One more on the Genesis I want to bring up is Revenge of Shinobi from 1989. Koshiro of course has a pedigree as a phenomenal composer, but he also did all of the sound design for the games he worked on (as was common with small dev teams at the time). Revenge of Shinobi is among his first and I'd say it remains his best from a sound design perspective, given that subsequent games like Streets of Rage 2 relied much more on low quality PCM samples that haven't aged nearly as well.
I bring up Shinobi because a lot of games have given the Genesis a reputation for having very hissy and abrasive sound effects. But the ones in Shinobi are actually very smooth and pleasant sounding, and I have some theories on this. Without going into too much detail on FM sound programming, I think a lot of games ended up sounding very hissy because if you want noisy sounds (as a lot of SFX tends to be), simply maxing out all the synth parameters is a very easy and instantly gratifying way of achieving that. But when you do that with FM, you just end up with this gradually overpowering white noise that remains static without any possibility to change its character (unlike noise on 8-bit sound chips like the NES which has many different variations you can achieve).
So in some of the worst sounding games you just end up with this constant white noise that permeates almost everything all the time. In Revenge of Shinobi however Koshiro uses some creative tricks and inherent quirks/distortions in the chip to achieve noise of very different character. You can hear this straight away in the game's intro sequence when the thunder and lightning sounds are playing. And there's of course a lot of other well-made effects that catch your attention like the wooden creaking of the doors in the first stage.

The other aspect of 16-bit sound is that sample-based chips were finally coming into their own, particularly with the Amiga and SNES. What's different from 32-bit sample tech though is that the memory was still too low to really allow storage of dedicated SFX samples. Most people would instead rely on the instrument samples for the music and design SFX out of those, which is what makes it so unique and interesting. One of the most common universally used tricks for example is making explosions out of very low-pitched snare drums.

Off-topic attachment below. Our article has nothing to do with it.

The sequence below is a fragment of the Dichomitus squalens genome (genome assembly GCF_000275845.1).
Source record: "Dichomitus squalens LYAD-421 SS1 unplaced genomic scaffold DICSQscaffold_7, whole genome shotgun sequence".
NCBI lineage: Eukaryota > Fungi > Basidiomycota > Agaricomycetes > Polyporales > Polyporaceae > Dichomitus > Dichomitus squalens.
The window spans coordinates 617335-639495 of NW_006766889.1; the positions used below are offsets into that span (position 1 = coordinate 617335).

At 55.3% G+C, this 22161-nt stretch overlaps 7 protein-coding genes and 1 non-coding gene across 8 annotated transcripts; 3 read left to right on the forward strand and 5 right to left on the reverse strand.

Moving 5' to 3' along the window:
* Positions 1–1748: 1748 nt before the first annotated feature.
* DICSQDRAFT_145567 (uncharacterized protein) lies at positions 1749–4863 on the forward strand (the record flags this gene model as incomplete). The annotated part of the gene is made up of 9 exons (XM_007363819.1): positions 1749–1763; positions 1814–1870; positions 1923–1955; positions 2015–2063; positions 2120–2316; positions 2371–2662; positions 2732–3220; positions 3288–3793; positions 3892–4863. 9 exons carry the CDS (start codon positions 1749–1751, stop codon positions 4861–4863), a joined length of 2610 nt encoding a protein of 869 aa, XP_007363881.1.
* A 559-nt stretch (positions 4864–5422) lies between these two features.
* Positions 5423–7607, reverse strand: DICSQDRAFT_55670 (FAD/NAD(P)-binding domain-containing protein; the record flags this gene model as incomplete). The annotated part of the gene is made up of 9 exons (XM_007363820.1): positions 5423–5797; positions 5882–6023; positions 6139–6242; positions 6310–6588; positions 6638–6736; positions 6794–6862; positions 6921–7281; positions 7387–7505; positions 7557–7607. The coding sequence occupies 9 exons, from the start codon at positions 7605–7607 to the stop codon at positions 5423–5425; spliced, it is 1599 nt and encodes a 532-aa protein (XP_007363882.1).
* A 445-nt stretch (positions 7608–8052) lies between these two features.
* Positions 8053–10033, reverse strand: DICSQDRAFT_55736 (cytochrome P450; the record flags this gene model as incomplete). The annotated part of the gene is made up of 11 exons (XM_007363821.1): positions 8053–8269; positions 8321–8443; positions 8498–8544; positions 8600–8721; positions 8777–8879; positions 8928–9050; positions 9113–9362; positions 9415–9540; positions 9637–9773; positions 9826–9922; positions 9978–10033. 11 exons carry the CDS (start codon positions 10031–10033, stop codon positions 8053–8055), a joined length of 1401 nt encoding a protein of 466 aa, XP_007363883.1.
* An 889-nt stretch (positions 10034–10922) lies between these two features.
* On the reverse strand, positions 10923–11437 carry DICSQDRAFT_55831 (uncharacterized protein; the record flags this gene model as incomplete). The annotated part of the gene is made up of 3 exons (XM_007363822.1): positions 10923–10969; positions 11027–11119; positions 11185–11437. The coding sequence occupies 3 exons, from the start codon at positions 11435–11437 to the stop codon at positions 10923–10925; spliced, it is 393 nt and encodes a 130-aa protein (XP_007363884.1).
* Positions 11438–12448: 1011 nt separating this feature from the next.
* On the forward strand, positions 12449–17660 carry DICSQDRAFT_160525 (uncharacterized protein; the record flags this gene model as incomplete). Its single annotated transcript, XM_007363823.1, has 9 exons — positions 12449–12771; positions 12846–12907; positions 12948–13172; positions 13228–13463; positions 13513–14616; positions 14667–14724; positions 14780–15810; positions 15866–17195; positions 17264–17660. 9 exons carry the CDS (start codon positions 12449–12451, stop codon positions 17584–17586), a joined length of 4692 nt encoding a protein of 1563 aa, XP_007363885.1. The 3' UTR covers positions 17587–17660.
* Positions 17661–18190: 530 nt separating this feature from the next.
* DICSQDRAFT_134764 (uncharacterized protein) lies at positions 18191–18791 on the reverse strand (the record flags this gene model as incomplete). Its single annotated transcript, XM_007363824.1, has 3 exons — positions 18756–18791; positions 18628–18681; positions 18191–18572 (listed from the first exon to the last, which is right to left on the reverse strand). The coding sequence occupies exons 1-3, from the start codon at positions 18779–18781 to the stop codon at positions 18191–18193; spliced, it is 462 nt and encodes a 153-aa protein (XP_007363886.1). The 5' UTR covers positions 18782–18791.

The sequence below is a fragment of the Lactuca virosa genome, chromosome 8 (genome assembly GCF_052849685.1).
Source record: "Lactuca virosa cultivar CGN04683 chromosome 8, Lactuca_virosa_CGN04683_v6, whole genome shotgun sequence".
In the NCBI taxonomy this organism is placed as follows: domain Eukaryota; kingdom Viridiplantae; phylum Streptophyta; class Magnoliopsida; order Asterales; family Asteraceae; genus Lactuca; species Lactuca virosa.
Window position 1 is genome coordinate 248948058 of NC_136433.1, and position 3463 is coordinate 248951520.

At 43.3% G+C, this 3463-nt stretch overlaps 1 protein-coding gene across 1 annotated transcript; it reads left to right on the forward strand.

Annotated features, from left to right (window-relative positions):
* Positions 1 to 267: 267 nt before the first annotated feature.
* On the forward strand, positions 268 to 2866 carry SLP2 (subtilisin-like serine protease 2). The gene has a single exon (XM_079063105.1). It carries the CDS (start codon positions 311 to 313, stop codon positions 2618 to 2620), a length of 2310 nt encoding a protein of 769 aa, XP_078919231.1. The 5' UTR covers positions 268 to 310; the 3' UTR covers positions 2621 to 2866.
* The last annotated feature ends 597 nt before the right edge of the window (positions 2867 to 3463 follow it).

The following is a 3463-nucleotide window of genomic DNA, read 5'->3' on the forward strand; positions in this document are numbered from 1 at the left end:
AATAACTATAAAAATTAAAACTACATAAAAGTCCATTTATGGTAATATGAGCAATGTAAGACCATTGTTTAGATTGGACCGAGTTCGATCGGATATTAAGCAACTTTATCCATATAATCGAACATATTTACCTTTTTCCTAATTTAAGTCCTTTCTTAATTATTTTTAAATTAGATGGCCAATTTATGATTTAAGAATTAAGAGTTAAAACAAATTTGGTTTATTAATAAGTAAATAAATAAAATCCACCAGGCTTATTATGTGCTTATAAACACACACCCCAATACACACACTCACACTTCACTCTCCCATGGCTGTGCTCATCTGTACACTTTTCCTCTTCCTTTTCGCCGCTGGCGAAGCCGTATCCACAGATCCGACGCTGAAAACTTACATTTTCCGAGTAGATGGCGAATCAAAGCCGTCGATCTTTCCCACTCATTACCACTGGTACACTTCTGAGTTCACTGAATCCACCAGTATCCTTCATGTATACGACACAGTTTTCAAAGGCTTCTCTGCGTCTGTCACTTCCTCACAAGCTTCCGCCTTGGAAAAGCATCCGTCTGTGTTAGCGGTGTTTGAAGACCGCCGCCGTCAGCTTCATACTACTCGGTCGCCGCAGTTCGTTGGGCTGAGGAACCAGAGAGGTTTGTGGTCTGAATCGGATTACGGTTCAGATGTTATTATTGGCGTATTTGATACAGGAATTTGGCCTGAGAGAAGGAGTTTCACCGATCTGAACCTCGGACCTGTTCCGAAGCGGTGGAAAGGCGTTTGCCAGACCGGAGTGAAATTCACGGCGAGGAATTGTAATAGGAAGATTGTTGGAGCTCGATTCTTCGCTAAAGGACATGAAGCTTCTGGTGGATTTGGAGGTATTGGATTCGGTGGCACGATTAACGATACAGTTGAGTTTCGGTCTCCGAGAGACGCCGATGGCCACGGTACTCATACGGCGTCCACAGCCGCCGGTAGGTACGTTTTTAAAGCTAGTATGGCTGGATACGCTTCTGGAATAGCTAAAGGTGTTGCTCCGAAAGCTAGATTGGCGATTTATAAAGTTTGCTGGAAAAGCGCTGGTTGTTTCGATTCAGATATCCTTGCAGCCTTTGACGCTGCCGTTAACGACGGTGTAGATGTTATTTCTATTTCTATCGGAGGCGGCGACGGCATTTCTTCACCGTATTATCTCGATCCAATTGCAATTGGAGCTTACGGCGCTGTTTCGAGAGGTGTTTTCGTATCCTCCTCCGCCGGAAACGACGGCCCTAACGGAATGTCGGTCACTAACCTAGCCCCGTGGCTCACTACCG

I thought that Super Mario World's sound design was mostly a step down from the iconic 8-bit predecessors, but there are some redeeming qualities to it. The one that instantly comes to mind is Yoshi's sound which is an orchestra hit sample being pitched up and then down again. The Legend of Zelda: A Link to the Past is the real standout for me here. Those instantly recognizable sounds when you damage and kill enemies? That's the soundtrack's crash cymbal being violently pitched around. The sound of picking up hearts (the small ones, not the big ones) is derived from the trumpet sample. Etc. etc.

I'd also give a quick shoutout to Seiken Densetsu 3. Normally I wouldn't even bring up Squaresoft at all since they almost exclusively relied on the SNES's noise generator to create SFX, and this usually sounded very primitive compared to other SNES games. But SD3 has something pretty special in that it uses the noise generator to create unique footstep sounds depending on what surface you're moving on. It'll be different for grass, sand, snow, etc. I thought that was a really cool detail that you seldom heard in 16-bit games.

There's probably a lot more out there that I'm not as knowledgeable about. Particularly European games made for the C64, Amiga and other home computers at the time. What I've noticed here is that developers would often either go all the way on either music or sound. By that I mean that a game could have no sound effects at all to avoid interrupting the awesome music, or that it would only reserve music for the intro/title/intermissions and dedicate the ingame segments completely to SFX, which yields much more potential for sound design.